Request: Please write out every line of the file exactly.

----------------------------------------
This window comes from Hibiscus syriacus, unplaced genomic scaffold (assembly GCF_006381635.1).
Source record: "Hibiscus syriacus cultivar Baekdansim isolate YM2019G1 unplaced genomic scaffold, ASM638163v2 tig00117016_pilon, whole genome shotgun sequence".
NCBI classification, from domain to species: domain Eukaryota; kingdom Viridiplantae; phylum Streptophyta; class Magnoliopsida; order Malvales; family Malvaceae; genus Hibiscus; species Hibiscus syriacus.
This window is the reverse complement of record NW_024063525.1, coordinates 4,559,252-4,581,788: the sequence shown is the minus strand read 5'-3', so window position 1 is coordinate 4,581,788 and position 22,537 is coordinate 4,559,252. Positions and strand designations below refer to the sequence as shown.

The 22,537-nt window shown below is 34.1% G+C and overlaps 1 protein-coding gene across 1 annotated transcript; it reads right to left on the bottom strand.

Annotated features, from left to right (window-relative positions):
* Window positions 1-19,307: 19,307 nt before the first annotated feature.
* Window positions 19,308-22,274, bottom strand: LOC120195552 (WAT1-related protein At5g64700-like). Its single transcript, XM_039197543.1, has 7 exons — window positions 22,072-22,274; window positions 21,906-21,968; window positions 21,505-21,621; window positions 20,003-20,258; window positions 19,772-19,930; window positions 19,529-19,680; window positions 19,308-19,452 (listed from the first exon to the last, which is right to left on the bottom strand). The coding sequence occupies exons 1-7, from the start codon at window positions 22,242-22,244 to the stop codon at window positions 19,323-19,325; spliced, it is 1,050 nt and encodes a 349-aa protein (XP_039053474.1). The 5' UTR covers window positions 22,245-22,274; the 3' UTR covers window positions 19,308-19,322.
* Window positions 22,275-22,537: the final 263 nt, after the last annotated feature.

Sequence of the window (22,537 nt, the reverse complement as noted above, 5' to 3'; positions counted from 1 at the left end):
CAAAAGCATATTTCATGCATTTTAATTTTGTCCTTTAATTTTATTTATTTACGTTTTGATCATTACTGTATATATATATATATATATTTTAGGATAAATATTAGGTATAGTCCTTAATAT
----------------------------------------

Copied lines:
This window comes from Hibiscus syriacus, unplaced genomic scaffold (assembly GCF_006381635.1).
Source record: "Hibiscus syriacus cultivar Baekdansim isolate YM2019G1 unplaced genomic scaffold, ASM638163v2 tig00117016_pilon, whole genome shotgun sequence".
NCBI classification, from domain to species: domain Eukaryota; kingdom Viridiplantae; phylum Streptophyta; class Magnoliopsida; order Malvales; family Malvaceae; genus Hibiscus; species Hibiscus syriacus.
This window is the reverse complement of record NW_024063525.1, coordinates 4,559,252-4,581,788: the sequence shown is the minus strand read 5'-3', so window position 1 is coordinate 4,581,788 and position 22,537 is coordinate 4,559,252. Positions and strand designations below refer to the sequence as shown.

The 22,537-nt window shown below is 34.1% G+C and overlaps 1 protein-coding gene across 1 annotated transcript; it reads right to left on the bottom strand.

Annotated features, from left to right (window-relative positions):
* Window positions 1-19,307: 19,307 nt before the first annotated feature.
* Window positions 19,308-22,274, bottom strand: LOC120195552 (WAT1-related protein At5g64700-like). Its single transcript, XM_039197543.1, has 7 exons — window positions 22,072-22,274; window positions 21,906-21,968; window positions 21,505-21,621; window positions 20,003-20,258; window positions 19,772-19,930; window positions 19,529-19,680; window positions 19,308-19,452 (listed from the first exon to the last, which is right to left on the bottom strand). The coding sequence occupies exons 1-7, from the start codon at window positions 22,242-22,244 to the stop codon at window positions 19,323-19,325; spliced, it is 1,050 nt and encodes a 349-aa protein (XP_039053474.1). The 5' UTR covers window positions 22,245-22,274; the 3' UTR covers window positions 19,308-19,322.
* Window positions 22,275-22,537: the final 263 nt, after the last annotated feature.

Sequence of the window (22,537 nt, the reverse complement as noted above, 5' to 3'; positions counted from 1 at the left end):
CAAAAGCATATTTCATGCATTTTAATTTTGTCCTTTAATTTTATTTATTTACGTTTTGATCATTACTGTATATATATATATATATATTTTAGGATAAATATTAGGTATAGTCCTTAATAT